STRENGTH: West End Hardware excels for decades with personal service, customers appreciation
(Editor’s note: This is one of a series of stories published this weekend in Part 4 “STRENGTH” of The Port Arthur News’ 2020 Vision For Success series. The series appears each weekend in April and can also be read at panews.com.)
GROVES — West End Hardware is still an independent retail hardware store, and that’s the way Gerard Drago and Danny Hernandez like it, as a family-owned business.
The pair runs the business, a part of the Drago family’s legacy as hardware retailers, with a main focus on personal service and meeting the needs of their customers.
West End Hardware stocks plumbing, electrical, lawn and garden supplies, lawn mower parts, pipe fittings in galvanized, stainless steel, black iron and brass, PVC fittings in schedule 40 and schedule 80, tools, and is a Schaeffer Oil retailer. That usually means if the packed aisles don’t have the product a customer is looking for, Hernandez and Drago are going to find a way to get it.
“We might lose a sale once, but it’s highly unlikely we’re going to lose a sale twice, because if you come in and ask for a red thingamajig, and I don’t have it and I’ve never carried it, next week I’m going to have a red thingamajig,” Hernandez said. “If it’s available to me, I’m going to do everything in my power to pick up that red thingamajig. We’ve got those little niche things down.”
Gerard’s father Anthony Drago opened at the 5110 Twin City Highway location in Groves in 1986. The business was a spin-off of the hardware business his brothers, Joe Drago Jr. and Phillip Drago Sr., started in 1931. Joe Drago Jr. later joined his brother Anthony Drago to focus on retail hardware as a separate entity, while their brother Phillip Drago Sr. went into the industrial supply business.
West End Hardware has its own industrial customer base, too, though business has slacked due to the COVID-19 pandemic, and projects have been shut down.
“We’ve got our consumers, we’ve got our contractors, we’ve got our plumbers, we have industrial, and we even have marine accounts,” Gerard Drago said. “We still have charge accounts here, and you never know what’s going to happen. Today we’re getting busy, though a lot of the plants that are idling down right now are just working smaller crews.”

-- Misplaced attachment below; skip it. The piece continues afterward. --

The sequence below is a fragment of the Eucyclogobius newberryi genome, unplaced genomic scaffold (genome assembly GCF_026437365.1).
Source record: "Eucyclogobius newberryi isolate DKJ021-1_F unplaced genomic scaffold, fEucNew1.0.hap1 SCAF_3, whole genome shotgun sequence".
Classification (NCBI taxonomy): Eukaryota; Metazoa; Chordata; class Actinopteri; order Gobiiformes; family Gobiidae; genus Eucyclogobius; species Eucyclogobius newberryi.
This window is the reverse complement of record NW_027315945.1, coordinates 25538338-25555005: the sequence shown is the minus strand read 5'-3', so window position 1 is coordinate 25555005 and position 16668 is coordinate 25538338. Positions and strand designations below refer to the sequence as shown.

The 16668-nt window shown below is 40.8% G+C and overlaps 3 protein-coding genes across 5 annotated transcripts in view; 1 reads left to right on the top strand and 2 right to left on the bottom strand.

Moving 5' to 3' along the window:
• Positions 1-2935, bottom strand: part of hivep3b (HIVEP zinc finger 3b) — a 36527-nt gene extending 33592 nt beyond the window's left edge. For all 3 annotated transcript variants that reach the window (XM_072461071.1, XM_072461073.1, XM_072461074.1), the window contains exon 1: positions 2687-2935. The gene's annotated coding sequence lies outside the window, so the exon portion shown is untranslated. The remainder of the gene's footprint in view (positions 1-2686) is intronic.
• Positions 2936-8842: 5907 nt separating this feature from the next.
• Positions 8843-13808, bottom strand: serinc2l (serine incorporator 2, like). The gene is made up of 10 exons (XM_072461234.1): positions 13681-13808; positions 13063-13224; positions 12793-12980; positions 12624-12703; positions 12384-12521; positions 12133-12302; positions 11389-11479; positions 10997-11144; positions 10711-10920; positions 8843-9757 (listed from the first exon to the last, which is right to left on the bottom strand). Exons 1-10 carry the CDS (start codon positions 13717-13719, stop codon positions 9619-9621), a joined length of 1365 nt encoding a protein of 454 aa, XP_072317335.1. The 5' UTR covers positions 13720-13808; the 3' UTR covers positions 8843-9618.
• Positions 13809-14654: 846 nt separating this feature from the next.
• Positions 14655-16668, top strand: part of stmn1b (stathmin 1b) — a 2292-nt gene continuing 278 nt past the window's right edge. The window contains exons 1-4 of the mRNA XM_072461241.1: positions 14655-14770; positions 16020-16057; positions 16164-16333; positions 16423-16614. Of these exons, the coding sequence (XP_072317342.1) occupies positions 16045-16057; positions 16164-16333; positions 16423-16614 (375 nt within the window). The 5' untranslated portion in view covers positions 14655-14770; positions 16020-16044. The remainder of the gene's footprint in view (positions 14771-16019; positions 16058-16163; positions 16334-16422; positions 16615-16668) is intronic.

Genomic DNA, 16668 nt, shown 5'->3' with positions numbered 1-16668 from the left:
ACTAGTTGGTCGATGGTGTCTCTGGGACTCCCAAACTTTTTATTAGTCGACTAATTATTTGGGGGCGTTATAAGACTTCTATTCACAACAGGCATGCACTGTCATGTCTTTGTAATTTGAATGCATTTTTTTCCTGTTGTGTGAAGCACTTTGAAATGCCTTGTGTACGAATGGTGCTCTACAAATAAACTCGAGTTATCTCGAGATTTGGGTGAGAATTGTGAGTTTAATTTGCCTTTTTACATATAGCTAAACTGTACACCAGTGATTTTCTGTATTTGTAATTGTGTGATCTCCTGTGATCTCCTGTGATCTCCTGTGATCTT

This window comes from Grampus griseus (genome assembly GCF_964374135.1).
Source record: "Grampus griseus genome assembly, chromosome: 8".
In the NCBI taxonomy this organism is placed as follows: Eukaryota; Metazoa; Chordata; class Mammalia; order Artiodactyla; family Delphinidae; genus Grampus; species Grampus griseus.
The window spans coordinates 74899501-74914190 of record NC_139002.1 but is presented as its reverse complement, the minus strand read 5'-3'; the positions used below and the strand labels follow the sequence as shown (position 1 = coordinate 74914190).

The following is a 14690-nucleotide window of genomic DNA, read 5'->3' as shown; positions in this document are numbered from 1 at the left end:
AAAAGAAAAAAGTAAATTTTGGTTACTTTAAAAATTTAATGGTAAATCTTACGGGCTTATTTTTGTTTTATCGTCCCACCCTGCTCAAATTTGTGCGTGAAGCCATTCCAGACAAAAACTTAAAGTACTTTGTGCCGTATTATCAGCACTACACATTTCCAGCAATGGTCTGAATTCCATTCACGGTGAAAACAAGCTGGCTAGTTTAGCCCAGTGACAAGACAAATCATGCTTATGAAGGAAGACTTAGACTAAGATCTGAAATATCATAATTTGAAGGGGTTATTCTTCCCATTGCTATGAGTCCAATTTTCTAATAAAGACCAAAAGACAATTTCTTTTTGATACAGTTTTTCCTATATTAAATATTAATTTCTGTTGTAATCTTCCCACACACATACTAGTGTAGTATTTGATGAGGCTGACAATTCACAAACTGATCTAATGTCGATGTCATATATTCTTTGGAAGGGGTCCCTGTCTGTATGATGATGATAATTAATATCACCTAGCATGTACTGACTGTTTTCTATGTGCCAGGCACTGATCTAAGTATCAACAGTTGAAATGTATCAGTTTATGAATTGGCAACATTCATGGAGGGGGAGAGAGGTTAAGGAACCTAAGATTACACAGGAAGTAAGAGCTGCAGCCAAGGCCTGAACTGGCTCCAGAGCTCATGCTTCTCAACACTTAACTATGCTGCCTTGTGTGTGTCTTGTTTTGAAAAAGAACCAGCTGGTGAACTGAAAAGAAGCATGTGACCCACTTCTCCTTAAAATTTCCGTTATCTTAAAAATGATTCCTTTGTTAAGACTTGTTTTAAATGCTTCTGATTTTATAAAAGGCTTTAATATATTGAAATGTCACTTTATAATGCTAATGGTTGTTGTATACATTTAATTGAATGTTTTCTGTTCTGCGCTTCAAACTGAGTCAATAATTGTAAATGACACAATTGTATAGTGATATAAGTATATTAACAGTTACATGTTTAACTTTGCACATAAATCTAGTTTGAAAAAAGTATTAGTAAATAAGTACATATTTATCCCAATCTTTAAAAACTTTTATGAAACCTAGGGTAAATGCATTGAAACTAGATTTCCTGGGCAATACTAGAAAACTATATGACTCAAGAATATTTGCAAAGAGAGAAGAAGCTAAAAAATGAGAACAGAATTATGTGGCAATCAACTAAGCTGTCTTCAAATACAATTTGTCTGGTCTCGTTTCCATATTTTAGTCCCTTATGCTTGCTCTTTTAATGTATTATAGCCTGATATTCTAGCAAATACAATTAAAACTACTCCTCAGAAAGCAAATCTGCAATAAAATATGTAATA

Hernandez says industrial customers and contractors are often their biggest sources of business.
“We lean on our contractors heavily, but you never forget your residential customers because that’s what built our foundation for as long as we’ve been here.”
Residential customers have been carrying the store’s business since the pandemic, with lots of folks working on home improvement projects while they wait out their social-distancing obligations.
When things get back to normal, though, West End will be ready to provide for all returning business.
The pandemic is also taking a toll on what products Hernandez and Drago can find. Supplies of disinfecting materials and bathroom tissue are sporadic. Hernandez said that the store sold out of nearly 500 rolls of bathroom tissue last week within 45 minutes, even thought they limited supplies to five per customer.
“If a hurricane hits our area, it’s a small area that’s affected compared to the United States, or the world for that matter,” he said. “Our products are still available to us in our time of need because we can outsource from Illinois, from Tennessee and from California. We can still get products. With this worldwide pandemic, on the other hand, there’s just nothing available. What we are selling is just what we can get our hands on.”
They’ve managed to secure a supply of hand sanitizer from EcoWerks, which owner Michael Laws has retooled in order to get sanitizer to places like West End to sell or to donate to first responders. Gallon jugs of sanitizer are in stock while supplies last.
“We’ve been here in the community, been here for the people and we strive on customer service, especially with the times that have changed,” Gerard Drago said. “People like a little curbside service, so we accommodate everybody with their needs. We’re still that independent hardware store, and we’ve grown from a small business to a store with over 6,000 square feet to better serve our customers with a much better and larger selection.
Hernandez, a co-owner with Gerard, came to the business when he was 18, hired by Anthony Drago right out of high school. Hernandez went to college with Anthony Drago’s support and stayed with the business until Anthony left it to him along with Gerard when he passed away.
“Mr. Anthony used to always tell me, ‘This ain’t no get-rich-quick scheme, this is a way to make an honest living,’ and fortunately for me, I had an interest in what I was doing,” Hernandez said. “I do enjoy my job. I love interacting with people, and Mr. Anthony realized that, which is why he left me with the opportunity to continue his legacy.”
(Editor’s note: This is one of a series of stories published this weekend in Part 4 “STRENGTH” of The Port... read more